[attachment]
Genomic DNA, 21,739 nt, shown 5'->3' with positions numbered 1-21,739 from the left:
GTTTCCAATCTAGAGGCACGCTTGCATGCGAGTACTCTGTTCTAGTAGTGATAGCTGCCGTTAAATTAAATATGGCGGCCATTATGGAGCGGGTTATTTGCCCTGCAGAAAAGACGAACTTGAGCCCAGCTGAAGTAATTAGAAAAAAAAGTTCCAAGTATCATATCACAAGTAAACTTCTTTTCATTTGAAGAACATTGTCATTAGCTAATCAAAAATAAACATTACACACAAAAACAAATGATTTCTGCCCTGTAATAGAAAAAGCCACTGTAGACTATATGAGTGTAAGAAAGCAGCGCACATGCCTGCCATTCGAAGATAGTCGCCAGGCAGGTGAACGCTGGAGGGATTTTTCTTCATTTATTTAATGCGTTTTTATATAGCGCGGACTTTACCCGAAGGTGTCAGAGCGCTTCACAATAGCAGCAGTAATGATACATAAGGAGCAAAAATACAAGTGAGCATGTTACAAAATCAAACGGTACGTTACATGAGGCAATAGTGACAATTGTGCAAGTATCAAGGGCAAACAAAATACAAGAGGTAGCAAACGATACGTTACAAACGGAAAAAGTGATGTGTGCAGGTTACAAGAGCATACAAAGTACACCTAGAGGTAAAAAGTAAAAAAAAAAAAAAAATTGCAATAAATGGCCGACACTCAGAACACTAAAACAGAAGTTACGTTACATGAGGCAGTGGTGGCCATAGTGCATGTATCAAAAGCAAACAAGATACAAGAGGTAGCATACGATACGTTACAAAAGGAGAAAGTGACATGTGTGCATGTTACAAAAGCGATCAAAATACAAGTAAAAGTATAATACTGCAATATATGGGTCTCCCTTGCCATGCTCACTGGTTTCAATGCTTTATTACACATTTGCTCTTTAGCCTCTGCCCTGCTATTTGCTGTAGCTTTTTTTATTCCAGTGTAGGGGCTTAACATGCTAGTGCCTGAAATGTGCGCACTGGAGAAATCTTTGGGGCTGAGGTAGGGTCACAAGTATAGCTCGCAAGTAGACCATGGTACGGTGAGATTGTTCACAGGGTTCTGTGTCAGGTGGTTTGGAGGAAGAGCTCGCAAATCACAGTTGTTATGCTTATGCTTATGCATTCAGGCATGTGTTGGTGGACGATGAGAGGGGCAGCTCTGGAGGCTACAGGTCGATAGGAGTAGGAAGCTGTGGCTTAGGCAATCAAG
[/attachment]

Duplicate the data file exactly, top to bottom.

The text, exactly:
Genomic DNA, 21,739 nt, shown 5'->3' with positions numbered 1-21,739 from the left:
GTTTCCAATCTAGAGGCACGCTTGCATGCGAGTACTCTGTTCTAGTAGTGATAGCTGCCGTTAAATTAAATATGGCGGCCATTATGGAGCGGGTTATTTGCCCTGCAGAAAAGACGAACTTGAGCCCAGCTGAAGTAATTAGAAAAAAAAGTTCCAAGTATCATATCACAAGTAAACTTCTTTTCATTTGAAGAACATTGTCATTAGCTAATCAAAAATAAACATTACACACAAAAACAAATGATTTCTGCCCTGTAATAGAAAAAGCCACTGTAGACTATATGAGTGTAAGAAAGCAGCGCACATGCCTGCCATTCGAAGATAGTCGCCAGGCAGGTGAACGCTGGAGGGATTTTTCTTCATTTATTTAATGCGTTTTTATATAGCGCGGACTTTACCCGAAGGTGTCAGAGCGCTTCACAATAGCAGCAGTAATGATACATAAGGAGCAAAAATACAAGTGAGCATGTTACAAAATCAAACGGTACGTTACATGAGGCAATAGTGACAATTGTGCAAGTATCAAGGGCAAACAAAATACAAGAGGTAGCAAACGATACGTTACAAACGGAAAAAGTGATGTGTGCAGGTTACAAGAGCATACAAAGTACACCTAGAGGTAAAAAGTAAAAAAAAAAAAAAAATTGCAATAAATGGCCGACACTCAGAACACTAAAACAGAAGTTACGTTACATGAGGCAGTGGTGGCCATAGTGCATGTATCAAAAGCAAACAAGATACAAGAGGTAGCATACGATACGTTACAAAAGGAGAAAGTGACATGTGTGCATGTTACAAAAGCGATCAAAATACAAGTAAAAGTATAATACTGCAATATATGGGTCTCCCTTGCCATGCTCACTGGTTTCAATGCTTTATTACACATTTGCTCTTTAGCCTCTGCCCTGCTATTTGCTGTAGCTTTTTTTATTCCAGTGTAGGGGCTTAACATGCTAGTGCCTGAAATGTGCGCACTGGAGAAATCTTTGGGGCTGAGGTAGGGTCACAAGTATAGCTCGCAAGTAGACCATGGTACGGTGAGATTGTTCACAGGGTTCTGTGTCAGGTGGTTTGGAGGAAGAGCTCGCAAATCACAGTTGTTATGCTTATGCTTATGCATTCAGGCATGTGTTGGTGGACGATGAGAGGGGCAGCTCTGGAGGCTACAGGTCGATAGGAGTAGGAAGCTGTGGCTTAGGCAATCAAG